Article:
The World Health Organization (WHO) is demanding that governments around the world scrap the legal time limit on abortions.
The world’s most influential health organization has issued new guidelines claiming laws that prevent abortion at any point during pregnancy risk violating the rights of ‘women, girls or other pregnant persons’.
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The United Nations has welcomed the suggested removal of what it called ‘unnecessary policy barriers to safe abortion’, including ‘limits on when an abortion can take place’.
The Mail Online reports: But last night Tory MP Fiona Bruce, co-chair of the All-Party Parliamentary Pro-Life Group, described any proposal to legalise abortion up to birth as ‘completely unacceptable’ and ‘truly shocking’.
She added: ‘A viable human being could have his or her life ended up to the point of birth. Yet a day, an hour, even moments later, similar action against a child could constitute murder.’
The WHO’s ‘Abortion Care Guideline’ published this month – six years after the MoS revealed the Royal College of Midwives was pushing for the same policy – also recommends that governments:
- Allow abortion under all circumstances – ruling out laws banning terminations because the foetus is the ‘wrong’ sex;
- Stop women requiring approval from a doctor or nurse to have a termination; l
- Roll out ‘pills by post’ schemes so that women can be sent abortion medication after a phone call;
- Curtail medical professionals’ rights to refuse to take part in abortions on conscience grounds.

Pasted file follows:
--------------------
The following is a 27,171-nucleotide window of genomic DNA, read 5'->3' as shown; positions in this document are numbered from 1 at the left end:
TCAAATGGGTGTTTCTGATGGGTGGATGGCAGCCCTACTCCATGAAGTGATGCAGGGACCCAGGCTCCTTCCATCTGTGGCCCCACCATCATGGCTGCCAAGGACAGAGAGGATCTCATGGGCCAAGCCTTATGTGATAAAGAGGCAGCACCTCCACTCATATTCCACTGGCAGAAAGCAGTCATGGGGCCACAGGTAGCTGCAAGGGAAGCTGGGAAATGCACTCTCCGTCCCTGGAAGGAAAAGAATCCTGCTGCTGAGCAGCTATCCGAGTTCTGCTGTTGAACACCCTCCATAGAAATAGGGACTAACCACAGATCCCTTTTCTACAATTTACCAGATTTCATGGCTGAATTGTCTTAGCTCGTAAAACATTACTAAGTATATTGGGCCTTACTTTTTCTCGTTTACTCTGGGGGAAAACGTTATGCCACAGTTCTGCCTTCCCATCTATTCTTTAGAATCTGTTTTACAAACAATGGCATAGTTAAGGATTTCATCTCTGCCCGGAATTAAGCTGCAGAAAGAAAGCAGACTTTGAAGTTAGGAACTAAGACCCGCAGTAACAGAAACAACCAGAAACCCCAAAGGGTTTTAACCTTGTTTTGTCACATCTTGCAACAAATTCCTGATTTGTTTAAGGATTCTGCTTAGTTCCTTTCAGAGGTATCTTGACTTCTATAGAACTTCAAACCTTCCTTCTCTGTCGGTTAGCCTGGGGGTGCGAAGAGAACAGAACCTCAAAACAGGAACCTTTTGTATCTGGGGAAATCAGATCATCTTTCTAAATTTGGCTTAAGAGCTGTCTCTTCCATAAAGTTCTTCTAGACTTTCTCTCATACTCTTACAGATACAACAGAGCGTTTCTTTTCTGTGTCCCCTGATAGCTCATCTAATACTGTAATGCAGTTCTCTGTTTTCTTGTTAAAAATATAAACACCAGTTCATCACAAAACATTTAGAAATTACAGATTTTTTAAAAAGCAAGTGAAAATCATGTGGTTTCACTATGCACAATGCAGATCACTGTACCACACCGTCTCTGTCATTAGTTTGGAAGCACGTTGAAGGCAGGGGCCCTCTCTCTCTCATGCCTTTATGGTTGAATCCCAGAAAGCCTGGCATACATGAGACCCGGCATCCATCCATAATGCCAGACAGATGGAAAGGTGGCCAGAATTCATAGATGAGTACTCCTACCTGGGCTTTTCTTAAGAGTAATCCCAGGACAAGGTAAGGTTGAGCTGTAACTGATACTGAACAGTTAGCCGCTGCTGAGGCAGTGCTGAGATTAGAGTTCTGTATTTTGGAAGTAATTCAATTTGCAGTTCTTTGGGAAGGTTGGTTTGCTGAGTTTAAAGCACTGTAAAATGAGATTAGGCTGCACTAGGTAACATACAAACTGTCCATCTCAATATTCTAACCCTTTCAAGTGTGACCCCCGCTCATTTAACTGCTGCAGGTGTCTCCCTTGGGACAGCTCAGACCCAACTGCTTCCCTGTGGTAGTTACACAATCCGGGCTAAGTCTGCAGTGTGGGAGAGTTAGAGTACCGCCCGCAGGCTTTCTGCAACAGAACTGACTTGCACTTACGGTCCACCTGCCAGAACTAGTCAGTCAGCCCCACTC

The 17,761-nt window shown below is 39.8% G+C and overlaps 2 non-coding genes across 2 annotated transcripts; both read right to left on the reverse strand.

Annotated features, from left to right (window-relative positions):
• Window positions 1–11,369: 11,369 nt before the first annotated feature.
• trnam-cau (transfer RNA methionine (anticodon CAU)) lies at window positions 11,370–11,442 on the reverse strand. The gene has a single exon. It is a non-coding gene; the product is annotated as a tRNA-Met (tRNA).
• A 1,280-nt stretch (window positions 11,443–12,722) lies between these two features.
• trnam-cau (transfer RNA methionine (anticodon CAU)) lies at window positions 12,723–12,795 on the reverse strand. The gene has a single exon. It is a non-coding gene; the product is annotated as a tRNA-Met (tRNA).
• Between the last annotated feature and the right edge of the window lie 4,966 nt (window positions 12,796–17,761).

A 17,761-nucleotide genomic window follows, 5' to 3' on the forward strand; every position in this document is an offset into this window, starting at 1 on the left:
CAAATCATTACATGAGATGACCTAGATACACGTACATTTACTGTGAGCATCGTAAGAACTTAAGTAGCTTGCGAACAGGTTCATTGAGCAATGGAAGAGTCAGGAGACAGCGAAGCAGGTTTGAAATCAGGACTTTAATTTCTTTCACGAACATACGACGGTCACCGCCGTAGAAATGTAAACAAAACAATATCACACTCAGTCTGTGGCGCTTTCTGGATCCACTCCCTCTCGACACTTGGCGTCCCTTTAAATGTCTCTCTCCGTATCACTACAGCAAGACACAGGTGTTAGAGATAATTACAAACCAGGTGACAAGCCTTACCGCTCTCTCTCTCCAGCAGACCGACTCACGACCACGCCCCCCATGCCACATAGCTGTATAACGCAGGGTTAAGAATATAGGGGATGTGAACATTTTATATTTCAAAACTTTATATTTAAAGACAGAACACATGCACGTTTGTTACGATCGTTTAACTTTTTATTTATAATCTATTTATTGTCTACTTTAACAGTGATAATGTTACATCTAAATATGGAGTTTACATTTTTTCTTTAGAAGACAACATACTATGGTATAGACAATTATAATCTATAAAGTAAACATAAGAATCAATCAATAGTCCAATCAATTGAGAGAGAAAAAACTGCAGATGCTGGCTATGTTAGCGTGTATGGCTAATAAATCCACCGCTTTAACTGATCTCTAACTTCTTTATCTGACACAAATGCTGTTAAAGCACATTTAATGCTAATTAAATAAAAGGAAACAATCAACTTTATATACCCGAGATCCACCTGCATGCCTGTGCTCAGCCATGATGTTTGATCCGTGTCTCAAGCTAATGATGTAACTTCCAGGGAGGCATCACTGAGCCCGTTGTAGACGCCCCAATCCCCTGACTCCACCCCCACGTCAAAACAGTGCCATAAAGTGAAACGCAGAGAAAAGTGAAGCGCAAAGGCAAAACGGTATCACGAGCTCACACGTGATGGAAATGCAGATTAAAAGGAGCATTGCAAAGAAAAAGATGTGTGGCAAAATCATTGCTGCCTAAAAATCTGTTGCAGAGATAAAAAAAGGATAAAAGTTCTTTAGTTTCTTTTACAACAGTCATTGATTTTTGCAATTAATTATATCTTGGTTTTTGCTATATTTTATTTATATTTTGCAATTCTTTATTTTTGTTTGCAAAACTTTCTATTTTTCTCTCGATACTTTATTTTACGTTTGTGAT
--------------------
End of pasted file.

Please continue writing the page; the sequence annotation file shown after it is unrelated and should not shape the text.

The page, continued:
The United Nations, which oversees the WHO, has welcomed the suggested removal of what it called ‘unnecessary policy barriers to safe abortion’, including ‘limits on when an abortion can take place’.
But nowhere in the 210-page document is there mention of the ethical debate about the rights of the unborn child, nor if abortions are morally acceptable when after 22-24 weeks the foetus has a good chance of surviving if born prematurely.
It is also silent on sex-selective abortion, despite the termination of female foetuses being common in countries such as India, Pakistan and China.
Prior to publication, the WHO consulted a panel of 12 ‘external experts’ including Dr Dhammika Perera, global medical director of UK-based Marie Stopes International, whose British arm carries out more than 60,000 NHS abortions a year, and Dr Laura Castleman, of Planned Parenthood Michigan, a branch of the largest abortion provider in the United States.
Dr Perera has previously described terms such as late-term abortion and foetal heartbeat as ‘anti-choice rhetoric’.
He also objects to the word ‘womb’ because it ‘assigns emotional and symbolic value to an organ’.
Another member of the panel was Karthik Srinivasan from the International Planned Parenthood Federation, which lobbies to expand abortion rights.
Christina Zampas, of the global Center for Reproductive Rights, which uses donations to ‘build, enforce, [and] defend’ abortion, advised on human rights law.
The WHO document recommends ‘full decriminalisation of abortion’ and the scrapping of laws and regulations that ‘prohibit abortion based on gestational limits’ and ‘restrict abortion’ on any grounds.
It says a review of 21 studies found that when women are denied later terminations it ‘can be viewed as [being] incompatible with… international human rights law’.
It adds that time limits on abortion might also breach equality laws because they have a ‘disproportionate impact’ on some groups, such as teenagers and the poor.
In England and Wales women can have abortions for ‘social’ reasons up to 24 weeks.
After that, they are only legally permitted in circumstances such as the mother’s life being at risk or if the child would be born with a severe disability.
The Royal College of Midwives called for the ‘decriminalisation’ of abortion, including scrapping time limits, in 2016.
The Royal College of Obstetricians and Gynaecologists followed in 2017 and the Royal College of General Practitioners in 2019.
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